In biosynthetic pulse-chase studies on metabolically labeled melanotrope cells, we focused on the fate of newly synthesized POMC, the prohormone that represents ~80% of all radiolabeled proteins produced in the melanotropes. The transgenic manipulation did not affect the level of newly synthesized 37-kDa POMC but caused a higher rate of processing of the prohormone to the 18-kDa POMC cleavage product and consequently more 18-kDa POMC was secreted by the transgenic than the wild-type cells. This first POMC cleavage event is thought to be accomplished by PC1 and occurs in the TGN/immature secretory granules (Berghs et al., 1997 ). Thus, the excess of Ac45 apparently provided an attractive microenvironment for proPC1 enzyme activation (which has a pH optimum of 6.0, Cameron et al., 2001 ) that led to efficient early POMC processing to 18-kDa POMC. In addition, or alternatively, the observed increased levels of intracellular and secreted 18-kDa POMC may have been caused by reduced PC2-mediated cleavage of this N-terminal portion of POMC to γ-MSH, due to the low levels of mature PC2. Likewise, reduced PC2-mediated processing of the C-terminal part of POMC may well have led to the significantly lower amounts of another form of MSH, namely of the main melanotrope bioactive peptide α-MSH (Figure 8).
Earlier studies have shown that the proteolytic automaturation and processing activity of the PC2 enzyme highly depend on a correct local pH (Lamango et al., 1999 ; Li et al., 2003 ). It is therefore not surprising that less amounts of mature PC2 were found in the Ac45-transgenic cells. The reduced PC2 cleavage activity led to less hormone-producing POMC processing events in the late secretory pathway. In the transgenic cells, the activities of other late-acting POMC processing enzymes may be affected as well, including the activity of the recently described cysteine protease cathepsin L (Funkelstein et al., 2008 ). Moreover, the time period for these late processing events is likely reduced due to the increased secretory efficiency of the transgenic cells (Jansen et al., 2008 ). Interestingly, in the furin−/− mouse pancreatic β-cells with a distorted granular pH the rate of proPC2 maturation was also decreased and consequently a lower degree of proinsulin II processing was observed (Louagie et al., 2008 ).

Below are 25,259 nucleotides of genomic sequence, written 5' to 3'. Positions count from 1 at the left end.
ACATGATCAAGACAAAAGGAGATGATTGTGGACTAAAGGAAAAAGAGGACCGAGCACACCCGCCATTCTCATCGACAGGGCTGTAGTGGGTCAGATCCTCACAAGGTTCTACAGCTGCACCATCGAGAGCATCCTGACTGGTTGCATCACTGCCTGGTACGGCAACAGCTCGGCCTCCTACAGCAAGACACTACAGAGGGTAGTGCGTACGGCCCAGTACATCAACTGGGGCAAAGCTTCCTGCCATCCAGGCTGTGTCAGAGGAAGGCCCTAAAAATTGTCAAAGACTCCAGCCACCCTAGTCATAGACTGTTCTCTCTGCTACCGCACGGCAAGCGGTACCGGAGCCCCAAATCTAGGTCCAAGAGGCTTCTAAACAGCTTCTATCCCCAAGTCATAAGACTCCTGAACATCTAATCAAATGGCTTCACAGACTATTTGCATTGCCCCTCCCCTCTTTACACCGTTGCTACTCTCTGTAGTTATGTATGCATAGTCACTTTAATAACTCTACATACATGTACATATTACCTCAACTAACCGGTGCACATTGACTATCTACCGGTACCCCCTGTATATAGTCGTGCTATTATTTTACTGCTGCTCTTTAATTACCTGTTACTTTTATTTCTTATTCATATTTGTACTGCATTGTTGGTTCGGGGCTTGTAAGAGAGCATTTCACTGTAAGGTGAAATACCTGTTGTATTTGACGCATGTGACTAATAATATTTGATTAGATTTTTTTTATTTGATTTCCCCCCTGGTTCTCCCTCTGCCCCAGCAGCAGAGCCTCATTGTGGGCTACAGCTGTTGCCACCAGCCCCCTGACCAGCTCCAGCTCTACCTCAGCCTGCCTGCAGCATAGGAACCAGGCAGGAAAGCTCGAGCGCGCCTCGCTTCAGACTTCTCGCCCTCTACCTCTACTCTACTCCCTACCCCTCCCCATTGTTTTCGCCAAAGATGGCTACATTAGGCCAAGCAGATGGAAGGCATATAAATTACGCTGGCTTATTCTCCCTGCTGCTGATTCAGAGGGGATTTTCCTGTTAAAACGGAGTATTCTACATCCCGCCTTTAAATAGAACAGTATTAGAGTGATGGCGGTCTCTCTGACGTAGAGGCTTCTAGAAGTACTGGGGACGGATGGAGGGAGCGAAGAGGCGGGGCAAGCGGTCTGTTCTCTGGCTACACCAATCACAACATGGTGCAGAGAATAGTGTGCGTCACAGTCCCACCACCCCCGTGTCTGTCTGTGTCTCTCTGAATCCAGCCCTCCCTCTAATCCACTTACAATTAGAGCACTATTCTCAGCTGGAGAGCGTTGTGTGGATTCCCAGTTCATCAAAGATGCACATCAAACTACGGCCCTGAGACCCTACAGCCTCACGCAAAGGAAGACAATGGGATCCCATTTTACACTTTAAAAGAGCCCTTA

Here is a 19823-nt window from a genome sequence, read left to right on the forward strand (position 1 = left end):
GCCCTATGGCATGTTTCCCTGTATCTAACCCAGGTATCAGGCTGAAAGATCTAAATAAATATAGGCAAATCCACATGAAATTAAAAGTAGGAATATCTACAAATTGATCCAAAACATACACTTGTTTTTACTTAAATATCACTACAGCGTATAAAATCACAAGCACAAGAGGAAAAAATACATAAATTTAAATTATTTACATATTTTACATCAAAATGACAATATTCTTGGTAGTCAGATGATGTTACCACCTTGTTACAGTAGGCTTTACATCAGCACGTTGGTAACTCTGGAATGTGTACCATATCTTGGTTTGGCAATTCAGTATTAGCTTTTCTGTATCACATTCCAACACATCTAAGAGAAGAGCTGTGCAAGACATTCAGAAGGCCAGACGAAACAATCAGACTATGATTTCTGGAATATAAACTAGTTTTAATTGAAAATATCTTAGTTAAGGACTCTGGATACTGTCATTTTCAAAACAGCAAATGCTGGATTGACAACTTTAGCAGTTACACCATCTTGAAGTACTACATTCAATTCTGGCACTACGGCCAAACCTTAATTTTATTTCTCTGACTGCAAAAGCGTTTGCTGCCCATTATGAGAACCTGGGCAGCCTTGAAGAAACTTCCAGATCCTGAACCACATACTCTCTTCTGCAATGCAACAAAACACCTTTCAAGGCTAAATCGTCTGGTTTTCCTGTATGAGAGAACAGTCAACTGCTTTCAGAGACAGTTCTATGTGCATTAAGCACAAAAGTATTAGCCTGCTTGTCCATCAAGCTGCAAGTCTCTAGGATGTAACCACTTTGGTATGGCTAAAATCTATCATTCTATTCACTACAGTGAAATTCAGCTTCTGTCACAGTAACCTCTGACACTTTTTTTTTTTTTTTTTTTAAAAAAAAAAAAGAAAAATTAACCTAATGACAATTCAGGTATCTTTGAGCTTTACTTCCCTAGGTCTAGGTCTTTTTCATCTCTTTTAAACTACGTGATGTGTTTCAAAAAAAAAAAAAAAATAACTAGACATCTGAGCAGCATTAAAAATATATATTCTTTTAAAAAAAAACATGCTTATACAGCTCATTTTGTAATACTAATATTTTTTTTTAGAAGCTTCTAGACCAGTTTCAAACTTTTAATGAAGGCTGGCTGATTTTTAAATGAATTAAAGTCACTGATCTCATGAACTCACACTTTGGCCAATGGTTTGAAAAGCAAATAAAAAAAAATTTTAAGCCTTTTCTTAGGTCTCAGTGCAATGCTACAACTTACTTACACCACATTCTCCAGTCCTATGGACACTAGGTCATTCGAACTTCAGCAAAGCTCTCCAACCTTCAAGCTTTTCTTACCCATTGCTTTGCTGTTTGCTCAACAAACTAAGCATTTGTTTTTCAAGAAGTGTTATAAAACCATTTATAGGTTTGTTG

In the Ac45-transgenic melanotrope cells, the degree of proteolytic cleavage of 7B2, an event taking place in the TGN and thought to be executed by furin (Paquet et al., 1994 ), was clearly reduced, resulting in higher levels of intact 7B2 and prolonged 7B2-proPC2 binding. Because furin displays its highest activity at neutral pH (Hatsuzawa et al., 1992 ), it is likely that in the more acidic environment of the transgenic cells this proprotein cleavage enzyme is less active, leading to the sustained 7B2-proPC2 interaction and ultimately to the observed low levels of mature PC2.
In conclusion, our results show for the first time a central role for the Ac45 protein in controlling and assisting the V-ATPase, thereby greatly affecting granular acidification and subsequent proprotein processing in the regulated secretory pathway. Moreover, our results suggest that other V-ATPase accessory subunits may have an important role as well in cell- and cell organelle–specific targeting and regulation of the V-ATPase.
The authors thank Peter Cruijsen and Tim Arentsen for technical assistance, Ron Engels for animal care, and Drs. Iris Lindberg (University of Maryland, Baltimore, MD), Nabil Seidah, Annik Prat (IRCM, Canada), and Käthi Geering (University of Lausanne, Switzerland) for antibodies. Microscopic imaging was performed at the Microscopic Imaging Centre (MIC) of the NCMLS.
This article was published online ahead of print in MBoC in Press (http://www.molbiolcell.org/cgi/doi/10.1091/mbc.E10-04-0274) on August 4, 2010.